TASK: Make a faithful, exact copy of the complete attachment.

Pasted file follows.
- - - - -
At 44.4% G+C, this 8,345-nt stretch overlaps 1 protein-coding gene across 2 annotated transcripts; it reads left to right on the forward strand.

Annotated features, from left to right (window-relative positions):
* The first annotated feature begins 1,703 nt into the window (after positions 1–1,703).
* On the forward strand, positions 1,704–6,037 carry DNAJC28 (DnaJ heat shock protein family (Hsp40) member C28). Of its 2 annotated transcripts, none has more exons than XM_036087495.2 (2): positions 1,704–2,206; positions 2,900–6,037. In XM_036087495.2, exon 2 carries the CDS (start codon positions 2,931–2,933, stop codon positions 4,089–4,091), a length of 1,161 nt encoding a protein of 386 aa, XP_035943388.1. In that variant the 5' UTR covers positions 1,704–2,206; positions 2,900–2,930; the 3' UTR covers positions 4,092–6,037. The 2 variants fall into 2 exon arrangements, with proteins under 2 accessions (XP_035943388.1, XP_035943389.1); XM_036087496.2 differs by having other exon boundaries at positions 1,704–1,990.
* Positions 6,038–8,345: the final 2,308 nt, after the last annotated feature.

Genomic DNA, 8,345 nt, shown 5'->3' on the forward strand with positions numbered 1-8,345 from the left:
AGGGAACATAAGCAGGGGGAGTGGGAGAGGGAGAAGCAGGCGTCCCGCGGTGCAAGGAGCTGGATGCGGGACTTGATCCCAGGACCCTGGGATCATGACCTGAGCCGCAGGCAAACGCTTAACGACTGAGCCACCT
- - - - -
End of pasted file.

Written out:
At 44.4% G+C, this 8,345-nt stretch overlaps 1 protein-coding gene across 2 annotated transcripts; it reads left to right on the forward strand.

Annotated features, from left to right (window-relative positions):
* The first annotated feature begins 1,703 nt into the window (after positions 1–1,703).
* On the forward strand, positions 1,704–6,037 carry DNAJC28 (DnaJ heat shock protein family (Hsp40) member C28). Of its 2 annotated transcripts, none has more exons than XM_036087495.2 (2): positions 1,704–2,206; positions 2,900–6,037. In XM_036087495.2, exon 2 carries the CDS (start codon positions 2,931–2,933, stop codon positions 4,089–4,091), a length of 1,161 nt encoding a protein of 386 aa, XP_035943388.1. In that variant the 5' UTR covers positions 1,704–2,206; positions 2,900–2,930; the 3' UTR covers positions 4,092–6,037. The 2 variants fall into 2 exon arrangements, with proteins under 2 accessions (XP_035943388.1, XP_035943389.1); XM_036087496.2 differs by having other exon boundaries at positions 1,704–1,990.
* Positions 6,038–8,345: the final 2,308 nt, after the last annotated feature.

Genomic DNA, 8,345 nt, shown 5'->3' on the forward strand with positions numbered 1-8,345 from the left:
AGGGAACATAAGCAGGGGGAGTGGGAGAGGGAGAAGCAGGCGTCCCGCGGTGCAAGGAGCTGGATGCGGGACTTGATCCCAGGACCCTGGGATCATGACCTGAGCCGCAGGCAAACGCTTAACGACTGAGCCACCT